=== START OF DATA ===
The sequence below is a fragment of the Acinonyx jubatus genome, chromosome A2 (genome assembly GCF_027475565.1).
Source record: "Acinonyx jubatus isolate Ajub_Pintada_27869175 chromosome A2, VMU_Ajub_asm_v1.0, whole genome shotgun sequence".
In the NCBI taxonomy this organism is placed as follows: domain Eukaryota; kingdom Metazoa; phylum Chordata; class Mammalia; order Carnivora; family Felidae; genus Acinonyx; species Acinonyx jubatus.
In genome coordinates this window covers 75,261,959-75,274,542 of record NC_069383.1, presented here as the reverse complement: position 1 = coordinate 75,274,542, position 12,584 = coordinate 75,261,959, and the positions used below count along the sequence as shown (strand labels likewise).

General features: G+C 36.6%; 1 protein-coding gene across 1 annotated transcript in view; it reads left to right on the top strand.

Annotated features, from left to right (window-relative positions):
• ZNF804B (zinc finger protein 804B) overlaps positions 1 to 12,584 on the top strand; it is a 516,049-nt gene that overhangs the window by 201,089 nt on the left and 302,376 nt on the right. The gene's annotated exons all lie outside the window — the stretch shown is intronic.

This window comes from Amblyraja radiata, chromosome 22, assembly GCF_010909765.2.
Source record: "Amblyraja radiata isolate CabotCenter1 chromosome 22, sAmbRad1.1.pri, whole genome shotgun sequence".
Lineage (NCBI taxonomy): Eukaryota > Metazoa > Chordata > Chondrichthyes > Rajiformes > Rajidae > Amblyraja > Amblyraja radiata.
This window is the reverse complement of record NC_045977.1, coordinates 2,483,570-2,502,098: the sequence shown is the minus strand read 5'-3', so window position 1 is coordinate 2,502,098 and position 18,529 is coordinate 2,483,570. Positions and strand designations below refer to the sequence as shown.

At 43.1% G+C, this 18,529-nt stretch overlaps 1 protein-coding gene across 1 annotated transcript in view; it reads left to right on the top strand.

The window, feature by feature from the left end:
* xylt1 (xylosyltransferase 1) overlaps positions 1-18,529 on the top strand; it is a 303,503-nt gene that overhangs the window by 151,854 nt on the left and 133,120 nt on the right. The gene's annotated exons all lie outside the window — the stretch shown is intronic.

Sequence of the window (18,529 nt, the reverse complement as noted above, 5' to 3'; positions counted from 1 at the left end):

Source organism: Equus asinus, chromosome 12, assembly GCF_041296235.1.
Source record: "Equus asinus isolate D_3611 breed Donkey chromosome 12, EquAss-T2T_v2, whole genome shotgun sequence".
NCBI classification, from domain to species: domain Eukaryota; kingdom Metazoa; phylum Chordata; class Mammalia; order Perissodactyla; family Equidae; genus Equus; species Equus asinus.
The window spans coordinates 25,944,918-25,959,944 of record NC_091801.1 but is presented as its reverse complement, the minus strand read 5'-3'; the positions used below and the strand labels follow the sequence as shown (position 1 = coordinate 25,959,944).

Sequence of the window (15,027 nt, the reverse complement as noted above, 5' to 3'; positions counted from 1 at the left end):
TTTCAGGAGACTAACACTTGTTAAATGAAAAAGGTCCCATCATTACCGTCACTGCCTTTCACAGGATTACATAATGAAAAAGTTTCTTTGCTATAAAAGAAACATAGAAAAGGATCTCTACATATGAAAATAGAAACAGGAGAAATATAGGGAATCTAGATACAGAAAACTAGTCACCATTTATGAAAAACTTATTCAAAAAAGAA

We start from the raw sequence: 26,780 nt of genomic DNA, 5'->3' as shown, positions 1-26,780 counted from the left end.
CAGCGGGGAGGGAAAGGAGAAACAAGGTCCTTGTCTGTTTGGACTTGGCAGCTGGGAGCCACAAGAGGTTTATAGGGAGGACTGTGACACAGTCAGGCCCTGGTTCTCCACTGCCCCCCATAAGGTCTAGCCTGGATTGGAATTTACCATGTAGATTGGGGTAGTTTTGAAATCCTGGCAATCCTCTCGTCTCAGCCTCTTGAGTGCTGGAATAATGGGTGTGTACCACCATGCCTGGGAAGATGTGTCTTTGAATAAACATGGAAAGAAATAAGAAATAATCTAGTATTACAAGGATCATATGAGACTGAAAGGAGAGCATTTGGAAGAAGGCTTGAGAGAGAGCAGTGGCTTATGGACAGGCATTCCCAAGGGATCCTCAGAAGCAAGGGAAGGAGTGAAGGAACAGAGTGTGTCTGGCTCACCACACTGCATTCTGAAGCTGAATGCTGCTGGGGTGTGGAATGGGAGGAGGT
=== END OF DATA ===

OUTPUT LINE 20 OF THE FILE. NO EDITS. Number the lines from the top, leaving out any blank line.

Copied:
Sequence of the window (15,027 nt, the reverse complement as noted above, 5' to 3'; positions counted from 1 at the left end):